A $3.5 million jury verdict against Miami-Dade County and a declaration that a county ordinance regulating stevedores was unconstitutional were affirmed Friday morning by the U.S. Court of Appeals for the Eleventh Circuit. The decision means that Florida Transportation Service Inc., which complained it was unfairly denied a permit to operate at the Port of Miami in 2003, 2004 and 2005, will collect a total $4 million in damages from the county.
"The permitting practices did not further, but if anything rather disserved, the county's purported purposes and benefits," said the opinion by U.S. Circuit Judge Frank Hull, Senior Judge Emmett Ripley Cox and U.S. District Judge Donald Walter of Louisiana sitting by designation.
U.S. District Judge Adalberto Jordan (who now sits in the Eleventh Circuit) in Miami ruled in 2008 that the ordinance on stevedores interfered with interstate commerce. Jordan ruled the county ordinance guaranteed work for the nine existing stevedore companies but kept others out.
Picture Obtained from Daily Business Review Dec. 28, 2012
Florida Transportation, a non-union company, first attempted to obtain a permit in 1999 and finally received one for 2011 after prevailing at the 2010 jury trial. A key piece of evidence at the 10-day trial was a letter from the Southeast Florida Employers Port Association to the port saying that giving a new company a permit would result in "destructive competition."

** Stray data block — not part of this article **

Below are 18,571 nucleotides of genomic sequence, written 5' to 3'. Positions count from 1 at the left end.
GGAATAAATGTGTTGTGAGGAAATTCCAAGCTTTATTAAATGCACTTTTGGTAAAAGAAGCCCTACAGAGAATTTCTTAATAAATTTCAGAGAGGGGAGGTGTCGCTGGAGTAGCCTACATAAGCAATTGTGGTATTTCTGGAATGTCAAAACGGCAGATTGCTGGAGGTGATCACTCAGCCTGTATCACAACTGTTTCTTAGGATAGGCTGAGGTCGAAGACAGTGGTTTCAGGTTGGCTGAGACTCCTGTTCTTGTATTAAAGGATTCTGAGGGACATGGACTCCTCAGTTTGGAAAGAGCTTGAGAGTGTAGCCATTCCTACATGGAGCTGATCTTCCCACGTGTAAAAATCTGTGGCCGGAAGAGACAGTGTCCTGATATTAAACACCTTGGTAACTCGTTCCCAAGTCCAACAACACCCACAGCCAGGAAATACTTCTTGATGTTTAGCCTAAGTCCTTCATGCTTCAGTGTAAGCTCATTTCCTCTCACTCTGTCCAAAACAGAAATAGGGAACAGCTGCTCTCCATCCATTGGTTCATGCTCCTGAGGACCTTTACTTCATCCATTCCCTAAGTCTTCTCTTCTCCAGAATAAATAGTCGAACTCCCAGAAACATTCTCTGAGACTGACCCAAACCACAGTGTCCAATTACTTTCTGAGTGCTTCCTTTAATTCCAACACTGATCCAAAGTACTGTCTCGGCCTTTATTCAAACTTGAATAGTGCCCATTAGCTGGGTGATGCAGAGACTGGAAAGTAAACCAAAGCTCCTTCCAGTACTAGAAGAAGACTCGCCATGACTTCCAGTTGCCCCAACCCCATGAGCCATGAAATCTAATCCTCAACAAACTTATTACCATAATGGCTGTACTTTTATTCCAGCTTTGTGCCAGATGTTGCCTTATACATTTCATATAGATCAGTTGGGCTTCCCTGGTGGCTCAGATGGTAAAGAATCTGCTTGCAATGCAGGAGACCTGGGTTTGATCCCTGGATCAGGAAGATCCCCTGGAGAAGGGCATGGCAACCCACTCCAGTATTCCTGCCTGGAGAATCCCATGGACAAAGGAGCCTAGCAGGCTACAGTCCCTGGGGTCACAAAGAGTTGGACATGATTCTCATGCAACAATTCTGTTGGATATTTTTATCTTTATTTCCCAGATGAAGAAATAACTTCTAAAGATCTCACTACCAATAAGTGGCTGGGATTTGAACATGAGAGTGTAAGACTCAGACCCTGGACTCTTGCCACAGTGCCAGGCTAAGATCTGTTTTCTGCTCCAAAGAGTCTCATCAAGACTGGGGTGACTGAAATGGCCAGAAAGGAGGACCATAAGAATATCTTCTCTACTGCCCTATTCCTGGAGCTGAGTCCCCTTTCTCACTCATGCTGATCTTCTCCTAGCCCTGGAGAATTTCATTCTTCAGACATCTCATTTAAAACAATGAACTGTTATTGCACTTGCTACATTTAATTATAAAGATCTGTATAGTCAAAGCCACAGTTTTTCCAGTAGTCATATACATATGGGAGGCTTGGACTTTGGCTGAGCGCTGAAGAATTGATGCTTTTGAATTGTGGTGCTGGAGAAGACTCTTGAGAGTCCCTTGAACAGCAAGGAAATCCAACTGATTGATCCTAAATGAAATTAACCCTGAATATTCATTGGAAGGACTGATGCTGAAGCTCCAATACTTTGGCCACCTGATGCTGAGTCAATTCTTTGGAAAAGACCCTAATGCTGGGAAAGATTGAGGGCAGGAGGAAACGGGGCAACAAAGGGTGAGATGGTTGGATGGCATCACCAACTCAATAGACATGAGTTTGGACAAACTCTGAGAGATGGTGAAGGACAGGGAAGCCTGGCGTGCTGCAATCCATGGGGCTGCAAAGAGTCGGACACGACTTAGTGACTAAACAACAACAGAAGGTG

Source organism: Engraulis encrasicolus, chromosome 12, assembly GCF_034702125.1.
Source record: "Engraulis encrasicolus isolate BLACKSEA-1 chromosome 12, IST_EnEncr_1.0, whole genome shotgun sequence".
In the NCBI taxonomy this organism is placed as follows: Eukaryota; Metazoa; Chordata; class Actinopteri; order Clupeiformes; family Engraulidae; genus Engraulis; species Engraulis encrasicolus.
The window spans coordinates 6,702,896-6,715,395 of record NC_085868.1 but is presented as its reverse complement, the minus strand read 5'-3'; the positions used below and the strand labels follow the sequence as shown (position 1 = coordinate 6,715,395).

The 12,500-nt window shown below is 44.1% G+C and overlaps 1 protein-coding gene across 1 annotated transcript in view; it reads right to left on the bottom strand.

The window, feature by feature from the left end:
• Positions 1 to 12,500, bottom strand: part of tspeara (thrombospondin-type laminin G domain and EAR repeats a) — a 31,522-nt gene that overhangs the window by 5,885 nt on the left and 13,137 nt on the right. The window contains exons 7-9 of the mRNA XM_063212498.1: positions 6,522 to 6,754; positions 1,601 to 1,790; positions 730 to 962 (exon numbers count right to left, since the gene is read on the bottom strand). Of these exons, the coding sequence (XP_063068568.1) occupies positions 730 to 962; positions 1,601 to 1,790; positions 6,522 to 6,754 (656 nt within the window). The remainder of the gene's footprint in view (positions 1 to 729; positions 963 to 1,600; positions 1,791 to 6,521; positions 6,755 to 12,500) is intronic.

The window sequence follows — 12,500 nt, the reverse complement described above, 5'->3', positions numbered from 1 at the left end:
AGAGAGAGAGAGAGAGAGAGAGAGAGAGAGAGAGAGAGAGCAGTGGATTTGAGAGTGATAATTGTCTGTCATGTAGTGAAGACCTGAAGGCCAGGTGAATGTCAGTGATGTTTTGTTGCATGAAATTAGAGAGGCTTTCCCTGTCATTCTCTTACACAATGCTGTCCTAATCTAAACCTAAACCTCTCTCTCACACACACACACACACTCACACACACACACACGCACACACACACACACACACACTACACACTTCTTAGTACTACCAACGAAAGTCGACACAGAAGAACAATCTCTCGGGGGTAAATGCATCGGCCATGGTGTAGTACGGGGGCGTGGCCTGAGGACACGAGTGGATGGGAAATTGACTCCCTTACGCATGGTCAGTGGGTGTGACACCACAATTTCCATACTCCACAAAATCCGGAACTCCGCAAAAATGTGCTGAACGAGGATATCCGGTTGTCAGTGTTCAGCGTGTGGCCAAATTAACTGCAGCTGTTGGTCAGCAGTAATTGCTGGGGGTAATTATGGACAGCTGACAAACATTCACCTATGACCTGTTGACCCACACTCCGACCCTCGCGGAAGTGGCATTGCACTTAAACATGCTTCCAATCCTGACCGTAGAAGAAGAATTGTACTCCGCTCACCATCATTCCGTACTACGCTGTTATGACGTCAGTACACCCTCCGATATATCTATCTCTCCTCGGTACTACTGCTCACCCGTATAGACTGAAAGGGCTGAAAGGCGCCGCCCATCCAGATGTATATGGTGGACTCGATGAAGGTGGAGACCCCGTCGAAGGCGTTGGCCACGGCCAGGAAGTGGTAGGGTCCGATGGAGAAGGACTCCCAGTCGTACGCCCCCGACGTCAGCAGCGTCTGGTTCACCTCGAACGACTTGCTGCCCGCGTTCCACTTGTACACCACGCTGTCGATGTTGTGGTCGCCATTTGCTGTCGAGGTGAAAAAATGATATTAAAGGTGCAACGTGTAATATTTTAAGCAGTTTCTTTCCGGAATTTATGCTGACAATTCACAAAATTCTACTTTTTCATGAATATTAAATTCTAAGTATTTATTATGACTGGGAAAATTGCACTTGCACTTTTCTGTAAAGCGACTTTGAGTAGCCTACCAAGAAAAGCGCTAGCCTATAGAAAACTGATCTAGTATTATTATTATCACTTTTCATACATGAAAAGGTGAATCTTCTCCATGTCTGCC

The Southeast Florida Employers Port Association represents nine unionized companies whose workers belong to the International Longshoremen's Association.
The appellate court's opinion is 83 pages long. It essentially agreed with Judge Jordan that the county's conduct in protecting existing stevedores from outside competition violated the U.S. Constitution. If you are interested in receiving a copy of the decision or wish to reach me, you may do so by email at firstname.lastname@example.org.